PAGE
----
- I think User:Acagastya is referring to the second table in SI derived units. Nm is not used for energy, for that we have the dimensionally equivalent unit joule which can be found in the table of named units. Hz or inverse second is in the named units table because it has its own name contrary to inverse meter. Angular velocity, the vector equivalent of angular frequency, with the same unit rad/s is in the table. Ulflund (talk) 17:53, 18 February 2015 (UTC)
at least those (s inverse quantities) should be in the table of "examples of derived quantities and units" as they don't have derived names! isn't it @User:Ulflund? Because i meant to say that meter inverse is there in 2nd table; secont inverse should also be there ~"aGastya" ✉ let’s talk about it :) 06:10, 19 February 2015 (UTC)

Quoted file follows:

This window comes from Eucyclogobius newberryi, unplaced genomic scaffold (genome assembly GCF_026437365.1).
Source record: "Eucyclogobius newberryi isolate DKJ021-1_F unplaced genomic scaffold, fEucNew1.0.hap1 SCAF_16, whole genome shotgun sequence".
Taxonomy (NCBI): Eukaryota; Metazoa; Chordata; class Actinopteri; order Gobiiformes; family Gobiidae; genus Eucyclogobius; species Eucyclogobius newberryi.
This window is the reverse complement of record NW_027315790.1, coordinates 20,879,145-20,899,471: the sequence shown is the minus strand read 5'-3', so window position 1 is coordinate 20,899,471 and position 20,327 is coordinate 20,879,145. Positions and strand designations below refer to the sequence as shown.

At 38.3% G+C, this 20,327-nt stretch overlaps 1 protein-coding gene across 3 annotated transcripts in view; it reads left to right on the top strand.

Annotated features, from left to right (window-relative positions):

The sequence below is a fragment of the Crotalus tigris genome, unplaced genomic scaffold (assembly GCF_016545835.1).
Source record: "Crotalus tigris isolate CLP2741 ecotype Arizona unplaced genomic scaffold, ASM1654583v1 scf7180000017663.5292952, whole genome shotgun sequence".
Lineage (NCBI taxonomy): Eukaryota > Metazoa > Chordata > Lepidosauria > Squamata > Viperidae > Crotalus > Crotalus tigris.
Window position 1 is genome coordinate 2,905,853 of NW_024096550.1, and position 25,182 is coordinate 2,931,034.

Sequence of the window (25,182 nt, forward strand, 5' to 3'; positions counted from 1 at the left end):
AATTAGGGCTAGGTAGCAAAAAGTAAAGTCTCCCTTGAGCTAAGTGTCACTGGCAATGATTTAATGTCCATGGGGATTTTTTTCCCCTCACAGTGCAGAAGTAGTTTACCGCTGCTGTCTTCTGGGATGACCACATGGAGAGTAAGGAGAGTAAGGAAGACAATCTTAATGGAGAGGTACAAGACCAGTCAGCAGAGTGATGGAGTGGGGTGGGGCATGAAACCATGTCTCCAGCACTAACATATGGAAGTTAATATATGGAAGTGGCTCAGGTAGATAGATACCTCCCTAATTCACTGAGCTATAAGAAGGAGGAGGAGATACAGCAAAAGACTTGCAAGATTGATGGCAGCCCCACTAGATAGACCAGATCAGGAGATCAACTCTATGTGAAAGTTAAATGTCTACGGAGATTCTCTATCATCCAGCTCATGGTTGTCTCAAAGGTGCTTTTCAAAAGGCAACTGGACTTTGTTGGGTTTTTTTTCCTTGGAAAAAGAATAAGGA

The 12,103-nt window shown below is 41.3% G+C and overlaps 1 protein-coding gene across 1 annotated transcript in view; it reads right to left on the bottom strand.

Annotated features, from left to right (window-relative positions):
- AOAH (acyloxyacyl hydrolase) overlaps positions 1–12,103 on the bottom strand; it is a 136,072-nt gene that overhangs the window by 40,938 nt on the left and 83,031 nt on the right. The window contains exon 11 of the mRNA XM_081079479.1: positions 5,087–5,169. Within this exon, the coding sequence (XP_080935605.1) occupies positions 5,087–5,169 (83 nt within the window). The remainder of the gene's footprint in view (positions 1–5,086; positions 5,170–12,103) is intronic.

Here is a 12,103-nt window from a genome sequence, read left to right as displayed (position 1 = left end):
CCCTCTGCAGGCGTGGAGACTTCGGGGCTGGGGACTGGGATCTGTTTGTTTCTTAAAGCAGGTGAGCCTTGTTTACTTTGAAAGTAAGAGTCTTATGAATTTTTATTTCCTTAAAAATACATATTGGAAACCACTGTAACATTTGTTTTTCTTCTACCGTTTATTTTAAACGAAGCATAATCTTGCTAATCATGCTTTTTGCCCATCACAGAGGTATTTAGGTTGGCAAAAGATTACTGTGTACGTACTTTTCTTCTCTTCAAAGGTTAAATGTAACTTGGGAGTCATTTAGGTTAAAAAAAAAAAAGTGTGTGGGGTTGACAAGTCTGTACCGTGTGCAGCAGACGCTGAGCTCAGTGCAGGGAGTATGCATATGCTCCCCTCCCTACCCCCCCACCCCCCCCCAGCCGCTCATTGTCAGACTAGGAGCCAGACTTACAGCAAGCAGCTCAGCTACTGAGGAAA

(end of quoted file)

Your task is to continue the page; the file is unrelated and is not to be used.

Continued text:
- 1/s shouldn't be in the table since it is the same as Hz which is in the table above. rad/s is already in the table, but maybe it could link to angular frequency as well as angular velocity. Ulflund (talk) 06:47, 19 February 2015 (UTC)
energy and torque both have same dimensional formula but still you said they are different, and angular velocity isn't expressed in Hz (or is it i have never heard :no offence) @User:Ulflund ~"aGastya" ✉ let’s talk about it :) 08:18, 19 February 2015 (UTC)
- Look in the table. Angular velocity is there. Its unit is rad/s. Ulflund (talk) 16:52, 19 February 2015 (UTC)